Despite the advances made in the realms of biology, the wonders of marine life remain largely unknown to mankind. In a recent development, spectacular footage of a glass octopus with a near-transparent body has gone viral on the web. The team that captured the image spent 34 days near the remote Phoenix Islands Archipelago in the central Pacific Ocean, north of Samoa.
The researchers mapped 10 new undersea mountains, discovered several new animal species, documented more than 10 symbiotic relationships between corals and other organisms that had never been observed before, and collected samples of deep-sea bacteria that have never before been analyzed.
The expedition was led by a Boston University marine biologist Dr. Randi Rotjan. She was assisted by Woods Hole Oceanographic Institute’s Dr. Tim Shank. The Schmidt Ocean Institute sponsored the 34-day trip that documented the sea creatures on deep seamounts. The researchers used high-resolution mapping tools to map more than 11,500 square miles of seafloor.
Dr. Jyotika Virmani, executive director of the Schmidt Ocean Institute, said: “Working with scientists and local researchers, this expedition is a remarkable example of the frontiers of science and exploration that we are able to support. Live-streaming the dives give us a glimpse of rarely seen and fascinating creatures such as the transparent glass octopus. By providing this platform to further the understanding of our ocean, we trigger the imagination while helping to push forward scientific insights and the protection of our underwater world.”
In this video, see a compilation of footage from the research team:
The expedition revealed much that was previously unknown
While the so-called glass octopus may have attracted the attention of the general public, Dr. Rotjan and her peers were more interested in exploring the newly found undersea bacteria species. The bacteria, which was previously unknown, has the potential to deliver drugs to humans without triggering reactions in the human body. The team also witnessed lesser-known corals and sponges.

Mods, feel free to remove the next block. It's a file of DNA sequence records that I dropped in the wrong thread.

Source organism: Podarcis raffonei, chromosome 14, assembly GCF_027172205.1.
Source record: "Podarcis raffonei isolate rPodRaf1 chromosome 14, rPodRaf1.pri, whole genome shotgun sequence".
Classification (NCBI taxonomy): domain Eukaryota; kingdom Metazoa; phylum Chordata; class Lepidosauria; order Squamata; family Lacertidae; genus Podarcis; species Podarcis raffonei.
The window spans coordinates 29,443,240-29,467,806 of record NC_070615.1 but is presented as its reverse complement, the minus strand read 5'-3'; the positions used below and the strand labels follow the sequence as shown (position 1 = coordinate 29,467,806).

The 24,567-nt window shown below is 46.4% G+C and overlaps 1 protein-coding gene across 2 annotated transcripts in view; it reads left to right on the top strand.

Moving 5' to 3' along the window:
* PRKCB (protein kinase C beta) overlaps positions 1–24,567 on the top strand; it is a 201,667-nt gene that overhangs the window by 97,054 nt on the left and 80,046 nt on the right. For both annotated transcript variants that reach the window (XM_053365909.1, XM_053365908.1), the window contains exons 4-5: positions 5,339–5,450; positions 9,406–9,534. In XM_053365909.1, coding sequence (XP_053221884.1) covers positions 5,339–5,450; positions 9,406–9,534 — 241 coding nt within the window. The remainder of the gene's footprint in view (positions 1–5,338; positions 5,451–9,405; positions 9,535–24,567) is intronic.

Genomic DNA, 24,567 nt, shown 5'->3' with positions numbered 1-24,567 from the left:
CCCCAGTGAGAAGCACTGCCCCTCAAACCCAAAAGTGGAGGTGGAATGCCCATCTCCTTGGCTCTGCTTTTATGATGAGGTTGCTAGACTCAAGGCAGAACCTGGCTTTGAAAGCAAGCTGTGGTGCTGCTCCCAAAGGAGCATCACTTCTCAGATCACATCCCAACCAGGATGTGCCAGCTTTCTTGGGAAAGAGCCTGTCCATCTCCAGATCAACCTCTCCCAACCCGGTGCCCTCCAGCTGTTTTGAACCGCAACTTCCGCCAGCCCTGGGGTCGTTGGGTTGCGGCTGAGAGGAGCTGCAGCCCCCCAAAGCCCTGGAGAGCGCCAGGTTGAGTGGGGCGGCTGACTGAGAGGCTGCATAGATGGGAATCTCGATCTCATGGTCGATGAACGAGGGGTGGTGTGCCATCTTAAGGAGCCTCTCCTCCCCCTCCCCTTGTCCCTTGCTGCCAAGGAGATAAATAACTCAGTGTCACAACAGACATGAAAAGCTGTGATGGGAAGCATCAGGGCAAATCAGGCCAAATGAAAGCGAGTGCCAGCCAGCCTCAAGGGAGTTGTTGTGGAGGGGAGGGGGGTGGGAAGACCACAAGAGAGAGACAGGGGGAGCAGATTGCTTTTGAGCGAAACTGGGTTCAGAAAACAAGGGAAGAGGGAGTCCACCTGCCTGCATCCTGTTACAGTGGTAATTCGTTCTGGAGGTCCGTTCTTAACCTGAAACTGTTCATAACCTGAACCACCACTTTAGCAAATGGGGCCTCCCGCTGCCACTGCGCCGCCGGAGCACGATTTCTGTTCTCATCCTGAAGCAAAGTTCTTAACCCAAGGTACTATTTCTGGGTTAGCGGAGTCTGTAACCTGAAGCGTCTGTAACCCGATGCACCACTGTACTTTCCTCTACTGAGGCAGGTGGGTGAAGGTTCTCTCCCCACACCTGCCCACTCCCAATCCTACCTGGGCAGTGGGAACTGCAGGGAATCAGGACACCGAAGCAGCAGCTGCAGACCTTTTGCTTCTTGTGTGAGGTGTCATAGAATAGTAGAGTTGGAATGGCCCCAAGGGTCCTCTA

Dr. Rotjan said: “Deepwater corals [and sponges] live for hundreds or sometimes even thousands of years; there are even some corals living today that predate major moments in human history, like the start of Christianity. [As these] corals get slowly eaten by predators, they have open wounds for long periods of time, likely weeks, months, or even years. Despite this, we don’t see outward signs of infection.”
Dr. Rotjan is of the view that intensive study of corals and sponges may unravel unknown secrets about longevity. It may help the scientists learn more about marine ecology and they will be able to devise ways to preserve it better.
Insight into the rare glass octopus
The glass octopus (Vitreledonella richardi) is a very rarely seen cephalopod found in tropical and subtropical waters around the world. The species gets its name from its nearly transparent body — you can see straight through to the optic nerve, eyes, and digestive tract. These octopuses mostly live in the aphotic zone, meaning deep waters where sunlight doesn’t reach, at around 3,000 feet. They can grow to about 45 cm long and are estimated to live about 2-5 years.
The glass octopus lives in deep, hard-to-reach places, so there is much we don’t know about this translucent and luminescent cephalopod. So far, there have only been a few sightings and a few specimens recovered from the gut contents of their predators.
Using a remotely operated vehicle (ROV) named SuBastian, scientists observed not one but two glass octopuses, adding greatly to our knowledge of the behavior of this elusive species. “Looking into these deep-sea communities has altered the way we think about how organisms live and interact on seamounts and how they maintain the diversity of life in the deep ocean,” said Dr. Tim Shank in a statement regarding the mission.